Artistic encounters
in war and violent conflict

Artist Spotlight: Suzannah Mirghani

Suzannah Mirghani is a writer, researcher, and independent filmmaker Sudanese filmmaker whose creative journey reflects her diverse upbringing and passion for the arts.

Journey to Filmmaking

Growing up in various countries, but spending the majority of her childhood inSudan, she was exposed to a rich cultural tapestry, particularly in music and literature. While Sudan did not have access to the latest films, Suzannah watched Bollywood and classic Hollywood films on VHS tapes, on repeat, which became her first sources of inspiration and still influence her filmmaking today. She describes being enchanted by the world of film: “I always thought that films existed on their own, in some magical sphere. I didn’t think that human beings made films.” Growing up, Suzannah never thought of working in film; there were no film schools or Sudanese filmmaker role models.

A few years after the 1989 military coup, Suzannah and her family moved to Qatar, a country that offered formal film education and practical opportunities through institutions such as the Doha Film Institute, which opened in 2009. Suzannah explored various aspects of filmmaking without a predetermined goal in mind. It was through the institute that she began making short films, refining her skills and exploring courses in directing, acting, lighting, and scriptwriting.

Return to Sudan

During her years in Qatar, Suzannah recalls: “Sudan was a distant memory. Qatar was now my home.” However, her perspective changed when she wrote a script inspired by a childhood memory of her grandmother’s stories. As the Sudanese revolution unfolded in 2018, marking a shift towards democracy, she felt a compelling desire to return to Sudan. With the support of a grant from the Doha Film Institute, she embarked on bringing her script to life in the short film “Al-Sit”. The film [watch trailer] explores family relationships and cultural expectations in Sudan through the perspective of a young girl.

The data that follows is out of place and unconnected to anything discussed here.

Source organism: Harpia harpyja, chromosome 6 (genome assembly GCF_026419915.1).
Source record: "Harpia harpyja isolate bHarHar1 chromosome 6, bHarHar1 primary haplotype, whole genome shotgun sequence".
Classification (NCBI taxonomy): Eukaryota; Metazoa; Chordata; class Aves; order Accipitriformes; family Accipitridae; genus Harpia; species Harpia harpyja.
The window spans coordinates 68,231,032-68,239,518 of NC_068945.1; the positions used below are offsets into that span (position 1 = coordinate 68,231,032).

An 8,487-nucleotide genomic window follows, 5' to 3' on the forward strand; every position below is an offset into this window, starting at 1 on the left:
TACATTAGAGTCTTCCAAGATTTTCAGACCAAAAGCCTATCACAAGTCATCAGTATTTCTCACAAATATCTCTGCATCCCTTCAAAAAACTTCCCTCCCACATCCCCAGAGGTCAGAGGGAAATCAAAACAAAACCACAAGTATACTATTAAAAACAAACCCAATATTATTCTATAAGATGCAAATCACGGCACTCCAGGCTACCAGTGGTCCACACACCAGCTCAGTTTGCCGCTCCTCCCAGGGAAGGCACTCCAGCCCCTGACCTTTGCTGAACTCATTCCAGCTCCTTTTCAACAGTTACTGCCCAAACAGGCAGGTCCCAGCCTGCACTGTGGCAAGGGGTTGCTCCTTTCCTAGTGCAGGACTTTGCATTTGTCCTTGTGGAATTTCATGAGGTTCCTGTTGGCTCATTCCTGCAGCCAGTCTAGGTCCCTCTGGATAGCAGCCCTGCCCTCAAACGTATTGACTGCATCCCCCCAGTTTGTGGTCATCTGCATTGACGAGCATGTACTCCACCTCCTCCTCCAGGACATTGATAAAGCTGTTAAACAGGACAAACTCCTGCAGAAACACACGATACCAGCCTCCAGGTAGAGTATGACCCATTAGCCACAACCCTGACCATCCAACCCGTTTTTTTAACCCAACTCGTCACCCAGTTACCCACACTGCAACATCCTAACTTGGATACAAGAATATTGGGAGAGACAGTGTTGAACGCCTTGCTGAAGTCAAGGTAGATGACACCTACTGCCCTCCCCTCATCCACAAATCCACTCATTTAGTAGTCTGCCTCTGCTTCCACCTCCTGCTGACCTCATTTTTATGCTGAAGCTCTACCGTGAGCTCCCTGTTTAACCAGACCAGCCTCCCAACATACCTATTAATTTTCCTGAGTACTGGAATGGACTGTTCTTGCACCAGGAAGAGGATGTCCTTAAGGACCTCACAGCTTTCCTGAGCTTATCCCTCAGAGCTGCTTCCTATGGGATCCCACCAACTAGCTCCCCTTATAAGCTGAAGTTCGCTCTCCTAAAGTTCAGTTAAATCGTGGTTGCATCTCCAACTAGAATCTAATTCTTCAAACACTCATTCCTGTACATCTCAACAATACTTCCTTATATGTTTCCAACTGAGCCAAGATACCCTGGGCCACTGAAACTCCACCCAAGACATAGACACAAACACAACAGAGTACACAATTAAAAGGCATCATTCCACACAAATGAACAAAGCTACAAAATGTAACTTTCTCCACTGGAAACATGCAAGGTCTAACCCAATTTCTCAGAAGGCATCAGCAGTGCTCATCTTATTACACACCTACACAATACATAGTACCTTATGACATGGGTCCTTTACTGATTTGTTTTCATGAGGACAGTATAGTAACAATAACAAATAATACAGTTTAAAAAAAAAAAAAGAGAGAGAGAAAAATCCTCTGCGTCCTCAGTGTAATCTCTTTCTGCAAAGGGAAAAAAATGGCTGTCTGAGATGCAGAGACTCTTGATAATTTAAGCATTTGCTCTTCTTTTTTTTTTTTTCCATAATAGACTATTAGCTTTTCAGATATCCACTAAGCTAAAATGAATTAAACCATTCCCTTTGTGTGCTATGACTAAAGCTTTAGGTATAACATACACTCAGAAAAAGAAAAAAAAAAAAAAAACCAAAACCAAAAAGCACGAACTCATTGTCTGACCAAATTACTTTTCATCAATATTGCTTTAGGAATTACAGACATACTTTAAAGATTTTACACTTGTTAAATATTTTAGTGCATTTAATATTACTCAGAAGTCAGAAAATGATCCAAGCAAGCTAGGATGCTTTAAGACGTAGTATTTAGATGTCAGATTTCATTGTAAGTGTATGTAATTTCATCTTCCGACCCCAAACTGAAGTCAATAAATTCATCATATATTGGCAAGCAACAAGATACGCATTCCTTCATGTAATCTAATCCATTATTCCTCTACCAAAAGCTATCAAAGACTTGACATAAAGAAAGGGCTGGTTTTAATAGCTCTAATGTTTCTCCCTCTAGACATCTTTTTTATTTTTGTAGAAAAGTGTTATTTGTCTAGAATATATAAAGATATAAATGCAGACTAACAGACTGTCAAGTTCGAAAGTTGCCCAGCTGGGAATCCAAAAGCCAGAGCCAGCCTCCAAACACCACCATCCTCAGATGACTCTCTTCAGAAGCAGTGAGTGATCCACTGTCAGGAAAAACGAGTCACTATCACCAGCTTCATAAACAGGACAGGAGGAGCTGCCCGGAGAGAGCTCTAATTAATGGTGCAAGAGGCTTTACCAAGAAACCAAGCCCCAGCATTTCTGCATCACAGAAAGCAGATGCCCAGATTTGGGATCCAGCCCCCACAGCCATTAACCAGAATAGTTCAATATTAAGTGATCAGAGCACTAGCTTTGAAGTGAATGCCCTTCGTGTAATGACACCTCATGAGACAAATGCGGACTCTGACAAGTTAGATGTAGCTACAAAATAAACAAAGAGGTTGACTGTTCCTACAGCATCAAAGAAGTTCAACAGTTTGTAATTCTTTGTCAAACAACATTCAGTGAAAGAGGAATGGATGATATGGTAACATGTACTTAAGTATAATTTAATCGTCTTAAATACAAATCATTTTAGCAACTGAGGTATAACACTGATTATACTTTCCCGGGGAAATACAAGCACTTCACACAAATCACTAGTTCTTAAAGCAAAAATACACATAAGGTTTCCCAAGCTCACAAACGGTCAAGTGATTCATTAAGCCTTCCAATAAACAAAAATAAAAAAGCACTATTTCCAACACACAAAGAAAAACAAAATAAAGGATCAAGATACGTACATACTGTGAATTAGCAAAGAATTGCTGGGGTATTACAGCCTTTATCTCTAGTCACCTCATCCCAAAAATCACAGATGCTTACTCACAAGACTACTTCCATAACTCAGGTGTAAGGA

“Without ever thinking that I would go back to Sudan, I wrote the script for “Al-Sit” as a writing exercise, as a story. That year, 2018, was the start of a revolution in Sudan. After the people brought down the military dictatorship and began moving towards civilian-led rule, that’s when I thought – this is the right time. There is now a space for expression. I can go back to Sudan and make this film.”

The experience of filming "Al-Sit" in Sudan, a country without a well-established film identity, proved both challenging but also rewarding for Suzannah. The technical crew, skilled in commercial projects, but with limited experience in independent, non-commercial films, brought fresh perspectives to the work. The first-time actors also brought an authenticity to the characters, enhancing the storytelling.

“The protagonist is 15 and she enters into an arranged marriage, and so the actor, Mihad Murtada, fully understood what it felt like to be that character. It could have happened to her.” If I had asked Mihad to act like a princess from the 18th century, that would have been a difficult task. But in these particular roles it worked quite well to have non-actors who fully understood these true-to-life roles.”

Al-Sit, 2020 - still 2
Al-Sit, 2020 - still 2